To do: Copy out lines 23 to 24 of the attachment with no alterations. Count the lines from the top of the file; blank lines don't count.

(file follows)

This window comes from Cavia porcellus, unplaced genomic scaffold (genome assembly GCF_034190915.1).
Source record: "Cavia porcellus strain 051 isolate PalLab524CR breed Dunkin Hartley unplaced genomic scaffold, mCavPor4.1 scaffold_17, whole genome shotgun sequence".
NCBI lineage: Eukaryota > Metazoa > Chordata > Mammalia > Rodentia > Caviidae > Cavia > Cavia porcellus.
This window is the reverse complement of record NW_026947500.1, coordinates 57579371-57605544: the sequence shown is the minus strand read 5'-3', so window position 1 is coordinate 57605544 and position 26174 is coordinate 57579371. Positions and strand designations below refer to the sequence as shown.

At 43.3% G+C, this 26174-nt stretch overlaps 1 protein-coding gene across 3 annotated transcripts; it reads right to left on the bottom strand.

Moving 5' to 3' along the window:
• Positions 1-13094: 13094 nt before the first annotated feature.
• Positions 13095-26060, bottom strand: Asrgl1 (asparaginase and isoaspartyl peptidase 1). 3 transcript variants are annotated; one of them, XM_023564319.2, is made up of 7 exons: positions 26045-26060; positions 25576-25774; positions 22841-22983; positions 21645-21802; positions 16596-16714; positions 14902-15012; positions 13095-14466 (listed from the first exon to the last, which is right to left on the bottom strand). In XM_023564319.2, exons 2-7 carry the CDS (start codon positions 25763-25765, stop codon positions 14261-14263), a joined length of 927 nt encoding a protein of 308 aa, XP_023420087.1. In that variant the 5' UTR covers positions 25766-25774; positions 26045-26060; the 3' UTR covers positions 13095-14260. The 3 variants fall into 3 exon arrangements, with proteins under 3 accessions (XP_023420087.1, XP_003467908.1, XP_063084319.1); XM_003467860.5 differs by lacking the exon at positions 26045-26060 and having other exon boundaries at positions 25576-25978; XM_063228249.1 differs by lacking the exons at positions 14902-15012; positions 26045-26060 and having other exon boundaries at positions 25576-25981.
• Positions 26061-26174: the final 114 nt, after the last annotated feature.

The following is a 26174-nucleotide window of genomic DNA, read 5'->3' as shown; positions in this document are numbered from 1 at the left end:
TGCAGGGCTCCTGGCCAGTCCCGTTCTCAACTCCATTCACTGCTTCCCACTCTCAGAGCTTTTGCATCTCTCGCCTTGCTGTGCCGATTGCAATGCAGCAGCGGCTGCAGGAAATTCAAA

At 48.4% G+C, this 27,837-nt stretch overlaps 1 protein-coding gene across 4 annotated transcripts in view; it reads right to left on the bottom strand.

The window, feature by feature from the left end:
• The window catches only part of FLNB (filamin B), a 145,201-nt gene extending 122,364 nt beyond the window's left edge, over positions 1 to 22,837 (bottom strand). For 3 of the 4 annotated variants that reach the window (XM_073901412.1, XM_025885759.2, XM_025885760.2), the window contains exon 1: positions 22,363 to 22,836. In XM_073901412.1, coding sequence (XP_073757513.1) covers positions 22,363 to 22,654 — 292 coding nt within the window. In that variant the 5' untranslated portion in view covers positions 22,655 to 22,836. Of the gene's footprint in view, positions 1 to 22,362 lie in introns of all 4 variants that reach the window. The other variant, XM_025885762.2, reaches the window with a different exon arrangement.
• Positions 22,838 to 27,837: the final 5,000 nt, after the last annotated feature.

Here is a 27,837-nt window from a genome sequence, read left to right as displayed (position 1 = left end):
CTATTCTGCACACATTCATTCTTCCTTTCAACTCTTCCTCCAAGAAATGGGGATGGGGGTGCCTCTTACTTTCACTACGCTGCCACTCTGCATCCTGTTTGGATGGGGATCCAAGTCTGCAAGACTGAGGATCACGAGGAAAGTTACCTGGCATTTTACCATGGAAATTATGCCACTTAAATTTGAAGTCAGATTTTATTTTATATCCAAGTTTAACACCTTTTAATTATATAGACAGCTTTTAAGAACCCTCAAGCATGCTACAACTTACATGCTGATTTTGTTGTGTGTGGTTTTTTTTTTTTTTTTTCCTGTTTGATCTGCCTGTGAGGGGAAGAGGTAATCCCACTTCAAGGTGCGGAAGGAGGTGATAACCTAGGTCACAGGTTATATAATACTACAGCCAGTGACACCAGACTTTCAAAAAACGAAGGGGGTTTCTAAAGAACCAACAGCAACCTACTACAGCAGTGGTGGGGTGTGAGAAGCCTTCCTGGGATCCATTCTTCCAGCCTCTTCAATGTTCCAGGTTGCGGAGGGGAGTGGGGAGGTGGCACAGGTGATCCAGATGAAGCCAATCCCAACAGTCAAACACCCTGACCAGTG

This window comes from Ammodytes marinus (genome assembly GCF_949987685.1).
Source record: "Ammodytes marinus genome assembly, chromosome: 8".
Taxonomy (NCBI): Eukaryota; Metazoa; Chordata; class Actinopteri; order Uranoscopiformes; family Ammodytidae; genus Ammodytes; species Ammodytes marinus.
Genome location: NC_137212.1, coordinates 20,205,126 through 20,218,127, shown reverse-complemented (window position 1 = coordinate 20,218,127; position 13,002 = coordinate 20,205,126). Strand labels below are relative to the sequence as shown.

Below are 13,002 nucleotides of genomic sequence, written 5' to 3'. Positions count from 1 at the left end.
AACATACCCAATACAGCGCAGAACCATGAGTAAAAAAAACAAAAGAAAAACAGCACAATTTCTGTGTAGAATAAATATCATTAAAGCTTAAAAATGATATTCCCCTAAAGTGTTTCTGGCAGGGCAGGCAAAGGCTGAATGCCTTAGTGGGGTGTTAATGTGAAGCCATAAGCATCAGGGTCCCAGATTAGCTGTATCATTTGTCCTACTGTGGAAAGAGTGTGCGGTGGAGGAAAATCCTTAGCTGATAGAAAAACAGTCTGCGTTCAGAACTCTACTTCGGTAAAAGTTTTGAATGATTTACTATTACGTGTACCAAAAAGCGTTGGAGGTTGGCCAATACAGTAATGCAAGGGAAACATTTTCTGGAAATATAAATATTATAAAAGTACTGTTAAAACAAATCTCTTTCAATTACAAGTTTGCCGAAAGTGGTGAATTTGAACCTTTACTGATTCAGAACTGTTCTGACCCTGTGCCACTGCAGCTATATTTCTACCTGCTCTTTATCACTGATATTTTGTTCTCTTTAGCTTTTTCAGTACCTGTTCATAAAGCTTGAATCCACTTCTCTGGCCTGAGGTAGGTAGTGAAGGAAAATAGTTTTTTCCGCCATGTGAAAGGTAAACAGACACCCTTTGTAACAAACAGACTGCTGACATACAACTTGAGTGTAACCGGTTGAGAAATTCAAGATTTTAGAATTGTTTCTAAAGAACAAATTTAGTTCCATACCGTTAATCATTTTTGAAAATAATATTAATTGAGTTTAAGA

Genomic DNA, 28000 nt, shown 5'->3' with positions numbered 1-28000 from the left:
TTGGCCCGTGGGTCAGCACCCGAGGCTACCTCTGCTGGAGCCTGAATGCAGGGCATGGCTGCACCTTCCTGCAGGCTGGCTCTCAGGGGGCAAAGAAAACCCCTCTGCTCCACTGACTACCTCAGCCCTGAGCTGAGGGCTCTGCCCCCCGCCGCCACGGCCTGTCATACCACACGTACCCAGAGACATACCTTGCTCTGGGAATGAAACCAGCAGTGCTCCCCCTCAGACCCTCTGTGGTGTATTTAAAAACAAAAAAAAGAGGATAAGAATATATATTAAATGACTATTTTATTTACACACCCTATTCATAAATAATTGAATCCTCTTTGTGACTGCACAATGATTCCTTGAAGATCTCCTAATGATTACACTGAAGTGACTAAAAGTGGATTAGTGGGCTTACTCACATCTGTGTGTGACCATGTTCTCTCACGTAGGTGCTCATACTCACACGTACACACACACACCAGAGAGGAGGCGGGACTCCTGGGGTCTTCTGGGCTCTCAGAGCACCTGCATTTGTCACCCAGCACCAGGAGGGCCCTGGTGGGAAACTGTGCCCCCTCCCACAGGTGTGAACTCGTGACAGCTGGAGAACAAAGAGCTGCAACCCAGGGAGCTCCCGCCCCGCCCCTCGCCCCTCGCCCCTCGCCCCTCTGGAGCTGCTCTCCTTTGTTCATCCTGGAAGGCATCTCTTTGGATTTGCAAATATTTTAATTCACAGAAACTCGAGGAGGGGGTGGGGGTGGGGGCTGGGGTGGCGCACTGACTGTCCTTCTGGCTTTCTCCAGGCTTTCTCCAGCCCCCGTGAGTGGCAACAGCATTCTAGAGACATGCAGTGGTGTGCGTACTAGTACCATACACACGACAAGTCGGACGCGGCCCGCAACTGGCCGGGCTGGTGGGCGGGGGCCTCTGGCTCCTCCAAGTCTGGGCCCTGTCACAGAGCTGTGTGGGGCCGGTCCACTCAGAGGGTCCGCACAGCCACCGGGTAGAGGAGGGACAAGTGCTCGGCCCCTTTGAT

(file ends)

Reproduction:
AACATACCCAATACAGCGCAGAACCATGAGTAAAAAAAACAAAAGAAAAACAGCACAATTTCTGTGTAGAATAAATATCATTAAAGCTTAAAAATGATATTCCCCTAAAGTGTTTCTGGCAGGGCAGGCAAAGGCTGAATGCCTTAGTGGGGTGTTAATGTGAAGCCATAAGCATCAGGGTCCCAGATTAGCTGTATCATTTGTCCTACTGTGGAAAGAGTGTGCGGTGGAGGAAAATCCTTAGCTGATAGAAAAACAGTCTGCGTTCAGAACTCTACTTCGGTAAAAGTTTTGAATGATTTACTATTACGTGTACCAAAAAGCGTTGGAGGTTGGCCAATACAGTAATGCAAGGGAAACATTTTCTGGAAATATAAATATTATAAAAGTACTGTTAAAACAAATCTCTTTCAATTACAAGTTTGCCGAAAGTGGTGAATTTGAACCTTTACTGATTCAGAACTGTTCTGACCCTGTGCCACTGCAGCTATATTTCTACCTGCTCTTTATCACTGATATTTTGTTCTCTTTAGCTTTTTCAGTACCTGTTCATAAAGCTTGAATCCACTTCTCTGGCCTGAGGTAGGTAGTGAAGGAAAATAGTTTTTTCCGCCATGTGAAAGGTAAACAGACACCCTTTGTAACAAACAGACTGCTGACATACAACTTGAGTGTAACCGGTTGAGAAATTCAAGATTTTAGAATTGTTTCTAAAGAACAAATTTAGTTCCATACCGTTAATCATTTTTGAAAATAATATTAATTGAGTTTAAGA

Genomic DNA, 28000 nt, shown 5'->3' with positions numbered 1-28000 from the left: